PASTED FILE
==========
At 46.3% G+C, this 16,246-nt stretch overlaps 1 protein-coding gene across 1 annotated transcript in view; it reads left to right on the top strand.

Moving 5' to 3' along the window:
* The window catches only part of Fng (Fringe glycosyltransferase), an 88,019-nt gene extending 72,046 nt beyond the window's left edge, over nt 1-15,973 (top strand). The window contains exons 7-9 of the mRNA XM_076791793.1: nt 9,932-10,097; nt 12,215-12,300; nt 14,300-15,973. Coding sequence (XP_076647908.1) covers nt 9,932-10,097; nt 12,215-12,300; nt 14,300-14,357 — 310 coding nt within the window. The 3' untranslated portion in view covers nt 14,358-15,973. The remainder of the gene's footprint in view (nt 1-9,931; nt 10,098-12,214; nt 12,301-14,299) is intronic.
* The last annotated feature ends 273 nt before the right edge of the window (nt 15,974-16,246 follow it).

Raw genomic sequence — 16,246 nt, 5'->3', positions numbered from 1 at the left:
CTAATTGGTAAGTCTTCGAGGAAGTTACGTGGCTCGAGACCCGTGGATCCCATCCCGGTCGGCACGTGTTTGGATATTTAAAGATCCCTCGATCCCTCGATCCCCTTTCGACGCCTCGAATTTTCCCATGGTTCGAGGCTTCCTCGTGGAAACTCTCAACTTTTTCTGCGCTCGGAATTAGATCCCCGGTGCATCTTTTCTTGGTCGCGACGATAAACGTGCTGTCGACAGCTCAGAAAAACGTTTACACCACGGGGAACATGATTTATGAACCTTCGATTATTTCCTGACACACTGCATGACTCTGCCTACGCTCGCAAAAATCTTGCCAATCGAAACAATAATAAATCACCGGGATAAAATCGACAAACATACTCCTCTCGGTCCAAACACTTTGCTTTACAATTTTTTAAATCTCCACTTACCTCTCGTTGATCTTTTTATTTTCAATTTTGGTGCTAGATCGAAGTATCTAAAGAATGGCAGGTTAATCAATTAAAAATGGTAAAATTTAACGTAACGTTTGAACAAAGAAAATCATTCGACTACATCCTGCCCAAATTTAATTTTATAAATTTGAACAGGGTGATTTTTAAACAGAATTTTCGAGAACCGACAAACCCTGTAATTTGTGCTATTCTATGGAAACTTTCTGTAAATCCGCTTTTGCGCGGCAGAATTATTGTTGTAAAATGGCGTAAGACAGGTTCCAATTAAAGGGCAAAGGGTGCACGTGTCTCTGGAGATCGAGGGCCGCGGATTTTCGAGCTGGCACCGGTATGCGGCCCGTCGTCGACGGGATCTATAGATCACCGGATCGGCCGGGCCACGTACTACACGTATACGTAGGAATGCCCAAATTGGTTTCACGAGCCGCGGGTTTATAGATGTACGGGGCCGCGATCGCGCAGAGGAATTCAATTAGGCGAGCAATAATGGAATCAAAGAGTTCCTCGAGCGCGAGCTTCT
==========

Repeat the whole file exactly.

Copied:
At 46.3% G+C, this 16,246-nt stretch overlaps 1 protein-coding gene across 1 annotated transcript in view; it reads left to right on the top strand.

Moving 5' to 3' along the window:
* The window catches only part of Fng (Fringe glycosyltransferase), an 88,019-nt gene extending 72,046 nt beyond the window's left edge, over nt 1-15,973 (top strand). The window contains exons 7-9 of the mRNA XM_076791793.1: nt 9,932-10,097; nt 12,215-12,300; nt 14,300-15,973. Coding sequence (XP_076647908.1) covers nt 9,932-10,097; nt 12,215-12,300; nt 14,300-14,357 — 310 coding nt within the window. The 3' untranslated portion in view covers nt 14,358-15,973. The remainder of the gene's footprint in view (nt 1-9,931; nt 10,098-12,214; nt 12,301-14,299) is intronic.
* The last annotated feature ends 273 nt before the right edge of the window (nt 15,974-16,246 follow it).

Raw genomic sequence — 16,246 nt, 5'->3', positions numbered from 1 at the left:
CTAATTGGTAAGTCTTCGAGGAAGTTACGTGGCTCGAGACCCGTGGATCCCATCCCGGTCGGCACGTGTTTGGATATTTAAAGATCCCTCGATCCCTCGATCCCCTTTCGACGCCTCGAATTTTCCCATGGTTCGAGGCTTCCTCGTGGAAACTCTCAACTTTTTCTGCGCTCGGAATTAGATCCCCGGTGCATCTTTTCTTGGTCGCGACGATAAACGTGCTGTCGACAGCTCAGAAAAACGTTTACACCACGGGGAACATGATTTATGAACCTTCGATTATTTCCTGACACACTGCATGACTCTGCCTACGCTCGCAAAAATCTTGCCAATCGAAACAATAATAAATCACCGGGATAAAATCGACAAACATACTCCTCTCGGTCCAAACACTTTGCTTTACAATTTTTTAAATCTCCACTTACCTCTCGTTGATCTTTTTATTTTCAATTTTGGTGCTAGATCGAAGTATCTAAAGAATGGCAGGTTAATCAATTAAAAATGGTAAAATTTAACGTAACGTTTGAACAAAGAAAATCATTCGACTACATCCTGCCCAAATTTAATTTTATAAATTTGAACAGGGTGATTTTTAAACAGAATTTTCGAGAACCGACAAACCCTGTAATTTGTGCTATTCTATGGAAACTTTCTGTAAATCCGCTTTTGCGCGGCAGAATTATTGTTGTAAAATGGCGTAAGACAGGTTCCAATTAAAGGGCAAAGGGTGCACGTGTCTCTGGAGATCGAGGGCCGCGGATTTTCGAGCTGGCACCGGTATGCGGCCCGTCGTCGACGGGATCTATAGATCACCGGATCGGCCGGGCCACGTACTACACGTATACGTAGGAATGCCCAAATTGGTTTCACGAGCCGCGGGTTTATAGATGTACGGGGCCGCGATCGCGCAGAGGAATTCAATTAGGCGAGCAATAATGGAATCAAAGAGTTCCTCGAGCGCGAGCTTCT